AUGUST 2012 BAD FAITH CASES: COURT REJECTS BAD FAITH CLAIM BECAUSE UNIT OWNER WAS NOT AN INSURED UNDER DEVELOPMENT’S INSURANCE POLICY (Philadelphia County Common Pleas Court)
In Ruger v. Metro. Prop. & Cas. Ins. Co., a condominium unit owner sued its own insurance carrier (who was later dismissed) and the development’s carrier for breach of contract and bad faith. The case stemmed from smoke damage that the owner’s property incurred due to a fire in the basement of the adjoining unit. After filing insurance claims with both carriers, the owner was compensated for the cost of cleaning his apartment. However, the check that he received was $64.00 lower than the cost of restoration.
As a result, the owner filed the instant suit, which the development’s carrier responded to by filing a motion for summary judgment. The Court of Common Pleas granted the carrier’s motion and the unit owner appealed, prompting the issuance of the instant opinion.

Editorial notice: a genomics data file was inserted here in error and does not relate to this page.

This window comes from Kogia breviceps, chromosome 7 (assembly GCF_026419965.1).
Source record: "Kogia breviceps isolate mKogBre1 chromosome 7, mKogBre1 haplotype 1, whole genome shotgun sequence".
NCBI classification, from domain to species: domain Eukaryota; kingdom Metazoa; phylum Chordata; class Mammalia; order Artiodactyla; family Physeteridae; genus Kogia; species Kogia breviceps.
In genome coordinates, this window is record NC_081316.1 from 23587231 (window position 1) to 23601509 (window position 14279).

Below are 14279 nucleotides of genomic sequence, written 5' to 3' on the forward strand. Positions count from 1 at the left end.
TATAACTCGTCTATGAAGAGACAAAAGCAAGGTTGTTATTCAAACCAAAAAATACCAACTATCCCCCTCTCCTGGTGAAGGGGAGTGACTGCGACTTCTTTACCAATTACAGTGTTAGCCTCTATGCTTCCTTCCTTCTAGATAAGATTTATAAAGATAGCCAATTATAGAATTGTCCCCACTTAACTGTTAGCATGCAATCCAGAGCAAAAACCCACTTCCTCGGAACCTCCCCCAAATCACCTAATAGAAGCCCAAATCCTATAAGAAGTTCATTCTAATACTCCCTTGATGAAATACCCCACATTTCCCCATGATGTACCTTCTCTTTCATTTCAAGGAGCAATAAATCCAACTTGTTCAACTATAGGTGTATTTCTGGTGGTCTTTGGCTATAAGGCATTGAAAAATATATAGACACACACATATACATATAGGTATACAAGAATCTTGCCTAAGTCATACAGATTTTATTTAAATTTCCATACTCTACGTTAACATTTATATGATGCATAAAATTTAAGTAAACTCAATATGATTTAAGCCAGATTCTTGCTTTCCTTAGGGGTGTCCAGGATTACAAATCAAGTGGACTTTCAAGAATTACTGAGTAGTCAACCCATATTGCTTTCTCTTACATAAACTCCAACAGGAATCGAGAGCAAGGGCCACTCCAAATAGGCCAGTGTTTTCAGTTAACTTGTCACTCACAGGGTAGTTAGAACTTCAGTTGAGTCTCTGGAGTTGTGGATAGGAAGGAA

The key issue facing the court was whether the unit owner was an insured or intended third-party beneficiary under the policy issued by the condominium’s insurance carrier. Examining the language of the policy itself, the court found that the unit owner was not insured. It reasoned that the condominium purchased the policy to satisfy its obligations under the condominium Declaration, not to benefit third-party unit owners.
As such, the unit owner’s bad faith claim was moot, as he was not a named insured under the policy issued to the condominium.